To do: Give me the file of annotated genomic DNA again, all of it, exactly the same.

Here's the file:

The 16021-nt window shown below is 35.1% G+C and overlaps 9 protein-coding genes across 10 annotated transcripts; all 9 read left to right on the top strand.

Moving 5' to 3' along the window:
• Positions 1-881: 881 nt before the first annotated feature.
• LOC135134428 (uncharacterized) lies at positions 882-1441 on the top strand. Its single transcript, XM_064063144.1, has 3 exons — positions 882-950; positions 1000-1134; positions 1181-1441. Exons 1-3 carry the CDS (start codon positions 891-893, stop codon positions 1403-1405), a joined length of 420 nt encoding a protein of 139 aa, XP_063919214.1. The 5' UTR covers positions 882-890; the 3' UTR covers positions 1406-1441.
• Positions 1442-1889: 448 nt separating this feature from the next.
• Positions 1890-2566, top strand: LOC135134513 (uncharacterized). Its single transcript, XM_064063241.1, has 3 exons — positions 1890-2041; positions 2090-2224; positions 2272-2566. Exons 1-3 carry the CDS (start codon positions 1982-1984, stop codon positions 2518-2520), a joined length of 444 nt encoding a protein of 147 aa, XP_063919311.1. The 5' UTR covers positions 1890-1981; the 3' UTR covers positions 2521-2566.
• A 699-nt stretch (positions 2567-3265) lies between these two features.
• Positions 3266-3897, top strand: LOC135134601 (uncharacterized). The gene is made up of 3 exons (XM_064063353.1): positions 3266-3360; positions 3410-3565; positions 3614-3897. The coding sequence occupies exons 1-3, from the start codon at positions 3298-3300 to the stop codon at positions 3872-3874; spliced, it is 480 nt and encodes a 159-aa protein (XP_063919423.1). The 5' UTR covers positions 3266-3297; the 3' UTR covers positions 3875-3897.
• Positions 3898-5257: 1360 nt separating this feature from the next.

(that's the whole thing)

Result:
The 16021-nt window shown below is 35.1% G+C and overlaps 9 protein-coding genes across 10 annotated transcripts; all 9 read left to right on the top strand.

Moving 5' to 3' along the window:
• Positions 1-881: 881 nt before the first annotated feature.
• LOC135134428 (uncharacterized) lies at positions 882-1441 on the top strand. Its single transcript, XM_064063144.1, has 3 exons — positions 882-950; positions 1000-1134; positions 1181-1441. Exons 1-3 carry the CDS (start codon positions 891-893, stop codon positions 1403-1405), a joined length of 420 nt encoding a protein of 139 aa, XP_063919214.1. The 5' UTR covers positions 882-890; the 3' UTR covers positions 1406-1441.
• Positions 1442-1889: 448 nt separating this feature from the next.
• Positions 1890-2566, top strand: LOC135134513 (uncharacterized). Its single transcript, XM_064063241.1, has 3 exons — positions 1890-2041; positions 2090-2224; positions 2272-2566. Exons 1-3 carry the CDS (start codon positions 1982-1984, stop codon positions 2518-2520), a joined length of 444 nt encoding a protein of 147 aa, XP_063919311.1. The 5' UTR covers positions 1890-1981; the 3' UTR covers positions 2521-2566.
• A 699-nt stretch (positions 2567-3265) lies between these two features.
• Positions 3266-3897, top strand: LOC135134601 (uncharacterized). The gene is made up of 3 exons (XM_064063353.1): positions 3266-3360; positions 3410-3565; positions 3614-3897. The coding sequence occupies exons 1-3, from the start codon at positions 3298-3300 to the stop codon at positions 3872-3874; spliced, it is 480 nt and encodes a 159-aa protein (XP_063919423.1). The 5' UTR covers positions 3266-3297; the 3' UTR covers positions 3875-3897.
• Positions 3898-5257: 1360 nt separating this feature from the next.